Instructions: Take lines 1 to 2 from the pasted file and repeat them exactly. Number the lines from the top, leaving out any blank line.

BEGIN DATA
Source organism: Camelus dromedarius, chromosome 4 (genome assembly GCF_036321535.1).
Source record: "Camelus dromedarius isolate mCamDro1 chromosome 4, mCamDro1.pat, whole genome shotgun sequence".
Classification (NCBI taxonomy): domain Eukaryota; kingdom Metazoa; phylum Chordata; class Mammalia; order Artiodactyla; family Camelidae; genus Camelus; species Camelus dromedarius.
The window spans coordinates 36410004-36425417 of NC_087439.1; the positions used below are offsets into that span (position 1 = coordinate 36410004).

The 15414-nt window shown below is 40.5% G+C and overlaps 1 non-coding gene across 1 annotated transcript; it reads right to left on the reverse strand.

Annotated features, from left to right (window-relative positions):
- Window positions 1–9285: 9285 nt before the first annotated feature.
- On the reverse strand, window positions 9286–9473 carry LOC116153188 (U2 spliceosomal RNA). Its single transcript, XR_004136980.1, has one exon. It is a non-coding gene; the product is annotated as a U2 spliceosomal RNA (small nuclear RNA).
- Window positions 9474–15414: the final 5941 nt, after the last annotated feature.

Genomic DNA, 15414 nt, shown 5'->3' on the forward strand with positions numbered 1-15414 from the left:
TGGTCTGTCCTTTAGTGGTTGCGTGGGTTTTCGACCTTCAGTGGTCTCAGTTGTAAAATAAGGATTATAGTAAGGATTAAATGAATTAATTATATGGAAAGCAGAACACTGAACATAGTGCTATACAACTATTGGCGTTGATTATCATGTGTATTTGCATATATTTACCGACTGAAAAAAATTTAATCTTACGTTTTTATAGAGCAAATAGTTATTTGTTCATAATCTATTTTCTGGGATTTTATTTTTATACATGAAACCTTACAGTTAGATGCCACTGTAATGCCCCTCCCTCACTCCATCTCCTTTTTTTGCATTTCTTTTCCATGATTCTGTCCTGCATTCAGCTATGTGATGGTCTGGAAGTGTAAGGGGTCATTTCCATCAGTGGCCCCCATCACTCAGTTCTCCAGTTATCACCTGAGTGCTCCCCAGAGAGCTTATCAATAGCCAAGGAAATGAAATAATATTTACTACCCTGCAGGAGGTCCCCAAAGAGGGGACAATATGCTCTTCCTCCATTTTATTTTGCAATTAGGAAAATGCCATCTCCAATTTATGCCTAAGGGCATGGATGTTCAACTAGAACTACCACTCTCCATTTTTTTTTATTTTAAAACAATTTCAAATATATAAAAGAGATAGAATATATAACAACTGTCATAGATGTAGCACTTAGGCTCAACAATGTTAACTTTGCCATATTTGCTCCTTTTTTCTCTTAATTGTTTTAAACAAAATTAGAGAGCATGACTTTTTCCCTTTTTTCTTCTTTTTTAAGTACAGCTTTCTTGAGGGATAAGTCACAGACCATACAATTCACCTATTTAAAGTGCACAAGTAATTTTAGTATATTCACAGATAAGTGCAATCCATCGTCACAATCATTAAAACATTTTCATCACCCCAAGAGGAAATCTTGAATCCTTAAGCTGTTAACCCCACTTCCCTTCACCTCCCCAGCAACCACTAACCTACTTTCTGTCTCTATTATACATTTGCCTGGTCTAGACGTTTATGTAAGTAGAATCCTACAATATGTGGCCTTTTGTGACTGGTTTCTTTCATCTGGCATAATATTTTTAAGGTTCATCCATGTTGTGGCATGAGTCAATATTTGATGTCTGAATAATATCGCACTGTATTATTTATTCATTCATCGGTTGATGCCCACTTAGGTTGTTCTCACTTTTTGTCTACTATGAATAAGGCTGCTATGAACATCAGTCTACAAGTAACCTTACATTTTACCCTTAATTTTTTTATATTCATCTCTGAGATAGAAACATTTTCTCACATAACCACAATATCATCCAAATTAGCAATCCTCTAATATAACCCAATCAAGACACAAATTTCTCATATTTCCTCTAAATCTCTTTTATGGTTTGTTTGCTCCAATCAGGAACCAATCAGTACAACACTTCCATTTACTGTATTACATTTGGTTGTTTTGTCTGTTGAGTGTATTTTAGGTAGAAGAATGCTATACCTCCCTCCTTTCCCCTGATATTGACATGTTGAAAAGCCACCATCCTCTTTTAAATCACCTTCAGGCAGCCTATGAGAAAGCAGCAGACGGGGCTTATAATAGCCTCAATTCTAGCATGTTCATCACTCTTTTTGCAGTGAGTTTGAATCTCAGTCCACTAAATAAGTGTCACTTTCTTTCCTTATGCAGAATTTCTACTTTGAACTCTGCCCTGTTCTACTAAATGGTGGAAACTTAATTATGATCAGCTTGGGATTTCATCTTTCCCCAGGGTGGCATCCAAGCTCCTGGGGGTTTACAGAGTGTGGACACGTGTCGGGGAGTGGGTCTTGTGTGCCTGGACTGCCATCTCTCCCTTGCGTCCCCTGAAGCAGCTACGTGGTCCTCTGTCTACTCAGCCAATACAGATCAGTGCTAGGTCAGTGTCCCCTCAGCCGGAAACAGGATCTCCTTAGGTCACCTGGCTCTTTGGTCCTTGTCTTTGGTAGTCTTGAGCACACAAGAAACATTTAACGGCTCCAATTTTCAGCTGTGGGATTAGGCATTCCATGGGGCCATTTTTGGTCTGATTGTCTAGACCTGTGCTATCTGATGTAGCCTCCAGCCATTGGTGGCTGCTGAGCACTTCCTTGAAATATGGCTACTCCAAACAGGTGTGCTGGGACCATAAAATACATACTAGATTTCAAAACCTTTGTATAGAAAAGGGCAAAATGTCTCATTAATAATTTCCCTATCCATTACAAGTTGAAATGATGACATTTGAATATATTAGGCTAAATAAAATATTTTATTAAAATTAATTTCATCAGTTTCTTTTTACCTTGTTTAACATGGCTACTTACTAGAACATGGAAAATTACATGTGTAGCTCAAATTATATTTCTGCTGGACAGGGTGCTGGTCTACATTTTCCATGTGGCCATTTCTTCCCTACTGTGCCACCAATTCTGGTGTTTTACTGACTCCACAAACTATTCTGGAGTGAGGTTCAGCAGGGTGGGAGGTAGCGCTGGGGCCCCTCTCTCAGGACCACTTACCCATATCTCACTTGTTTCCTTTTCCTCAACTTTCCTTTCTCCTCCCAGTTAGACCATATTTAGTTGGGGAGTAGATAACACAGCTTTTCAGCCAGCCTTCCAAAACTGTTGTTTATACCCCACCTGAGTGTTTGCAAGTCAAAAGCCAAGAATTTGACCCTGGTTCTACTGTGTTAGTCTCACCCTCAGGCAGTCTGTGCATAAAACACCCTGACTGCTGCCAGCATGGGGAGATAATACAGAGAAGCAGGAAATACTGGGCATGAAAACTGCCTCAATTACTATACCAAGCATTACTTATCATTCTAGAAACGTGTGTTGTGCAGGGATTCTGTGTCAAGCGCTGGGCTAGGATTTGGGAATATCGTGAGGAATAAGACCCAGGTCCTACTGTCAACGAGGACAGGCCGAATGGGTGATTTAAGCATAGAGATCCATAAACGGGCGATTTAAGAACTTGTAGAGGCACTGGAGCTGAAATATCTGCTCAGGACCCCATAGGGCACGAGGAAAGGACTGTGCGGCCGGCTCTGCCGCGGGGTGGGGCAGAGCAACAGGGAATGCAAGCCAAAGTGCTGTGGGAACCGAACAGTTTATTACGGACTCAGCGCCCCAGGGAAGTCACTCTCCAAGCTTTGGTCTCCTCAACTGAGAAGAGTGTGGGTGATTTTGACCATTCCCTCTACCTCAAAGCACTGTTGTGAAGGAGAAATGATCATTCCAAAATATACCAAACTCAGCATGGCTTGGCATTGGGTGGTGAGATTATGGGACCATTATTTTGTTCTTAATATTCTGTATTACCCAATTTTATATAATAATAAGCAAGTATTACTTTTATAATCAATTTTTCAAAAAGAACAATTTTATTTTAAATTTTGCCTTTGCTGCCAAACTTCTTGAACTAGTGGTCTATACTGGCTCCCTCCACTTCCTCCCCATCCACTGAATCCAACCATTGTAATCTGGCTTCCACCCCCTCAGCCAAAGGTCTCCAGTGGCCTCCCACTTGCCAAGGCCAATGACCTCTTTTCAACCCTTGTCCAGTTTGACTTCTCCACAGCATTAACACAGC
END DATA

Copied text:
Source organism: Camelus dromedarius, chromosome 4 (genome assembly GCF_036321535.1).
Source record: "Camelus dromedarius isolate mCamDro1 chromosome 4, mCamDro1.pat, whole genome shotgun sequence".